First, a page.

author of the seminal treatise on trade marks). The criticism The strategy begins with early identification of unique and aes-
stems from the fact that the term “aesthetic functionality” is itself thetic designs and colour schemes, and continues on with reg-
an oxymoron, as aesthetics are defined by art and beauty, not istration of such designs with the US Trademark Office. As the
function. At the time Louboutin was decided, the aesthetic func- Herman Miller and Dalmatia cases demonstrate, going into
tionality doctrine was all but dead in many Circuits, but two re- court with a well-established trade dress registration signifi-
cent decisions suggest it may be poised for a comeback. cantly increases your chances of success at trial. Thus, it is im-

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portant to think about registering trade dress not just when lit-
igation is imminent, but well before such a time. Many federal
district courts will rely heavily on the opinion of the USPTO
when it comes to issues of intellectual property validity, so hav-
ing a US Trademark Registration covering your trade dress can
be vital to prevailing in Federal Court.

Beyond simply registering trade dress with the US Trademark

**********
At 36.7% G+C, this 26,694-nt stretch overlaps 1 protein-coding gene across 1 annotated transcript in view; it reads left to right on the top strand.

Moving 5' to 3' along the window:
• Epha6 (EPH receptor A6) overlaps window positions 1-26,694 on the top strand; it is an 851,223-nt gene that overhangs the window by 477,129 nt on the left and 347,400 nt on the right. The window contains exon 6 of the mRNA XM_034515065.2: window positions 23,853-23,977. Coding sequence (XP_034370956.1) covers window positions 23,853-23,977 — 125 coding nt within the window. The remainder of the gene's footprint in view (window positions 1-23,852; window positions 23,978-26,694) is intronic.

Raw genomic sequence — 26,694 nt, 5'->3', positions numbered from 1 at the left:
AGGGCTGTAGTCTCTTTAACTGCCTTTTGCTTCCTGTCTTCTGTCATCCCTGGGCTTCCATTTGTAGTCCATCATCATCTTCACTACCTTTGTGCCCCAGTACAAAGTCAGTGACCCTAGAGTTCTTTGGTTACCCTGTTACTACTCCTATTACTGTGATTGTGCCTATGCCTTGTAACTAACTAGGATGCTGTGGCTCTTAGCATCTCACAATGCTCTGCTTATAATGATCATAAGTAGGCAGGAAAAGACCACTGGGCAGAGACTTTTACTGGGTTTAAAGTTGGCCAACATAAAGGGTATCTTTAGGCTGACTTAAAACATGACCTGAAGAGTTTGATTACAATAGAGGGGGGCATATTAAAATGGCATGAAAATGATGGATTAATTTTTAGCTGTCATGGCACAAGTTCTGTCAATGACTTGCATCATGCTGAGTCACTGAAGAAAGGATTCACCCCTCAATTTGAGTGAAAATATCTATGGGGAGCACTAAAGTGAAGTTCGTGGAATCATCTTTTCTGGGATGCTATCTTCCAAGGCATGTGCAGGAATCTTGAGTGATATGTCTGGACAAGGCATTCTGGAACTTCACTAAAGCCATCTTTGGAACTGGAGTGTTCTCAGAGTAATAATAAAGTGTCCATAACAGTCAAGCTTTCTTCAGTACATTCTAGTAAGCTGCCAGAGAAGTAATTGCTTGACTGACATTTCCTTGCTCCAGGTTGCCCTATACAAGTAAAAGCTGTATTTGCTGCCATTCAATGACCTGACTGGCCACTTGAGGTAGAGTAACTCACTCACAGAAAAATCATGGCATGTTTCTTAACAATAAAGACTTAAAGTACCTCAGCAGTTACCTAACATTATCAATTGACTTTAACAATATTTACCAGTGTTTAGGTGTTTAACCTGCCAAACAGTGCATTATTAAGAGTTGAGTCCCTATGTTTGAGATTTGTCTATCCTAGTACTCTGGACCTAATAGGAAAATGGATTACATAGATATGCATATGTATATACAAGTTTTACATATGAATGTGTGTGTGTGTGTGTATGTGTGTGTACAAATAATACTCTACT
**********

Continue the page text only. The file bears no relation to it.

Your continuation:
Office, one should also consider alternative but equivalent
forms of protection for product shapes, colours and packaging.
Design patents and copyrights provide related and coextensive
forms of protection, and both may be obtained without any
showing of secondary meaning (although novelty and original-
ity are required). The 15-year exclusivity period provided by a
design patent may be used to create evidence of secondary
meaning. For example, the design patent may be enforced
against infringers in the first five years after a product’s intro-
duction, to establish the five years of ‘continuous and exclusive
use’ that the US Trademark Office typically accepts as proof of
secondary meaning. A copyright registration may similarly pro-
vide proof of non-functionality, as the Copyright Office will
not register functional works. Such evidence may prove valu-
able in the event that the US Trademark Office raises function-
ality concerns in a trade dress application.

Trade dress is an important intellectual property right in today’s

world. In every situation where you would think about regis-
tering and enforcing patents and trade marks, think also about
trade dress. If you carefully orchestrate your strategy, you will
likely be able to enforce trade dress with less effort, and at a
lower overall cost, with the same results.

© Darius C Gambino. He is a partner in the

Philadelphia Office of DLA Piper (US) and the
author of Trade Dress: Evolution, Strategy &
Darius C Practice from LexisNexis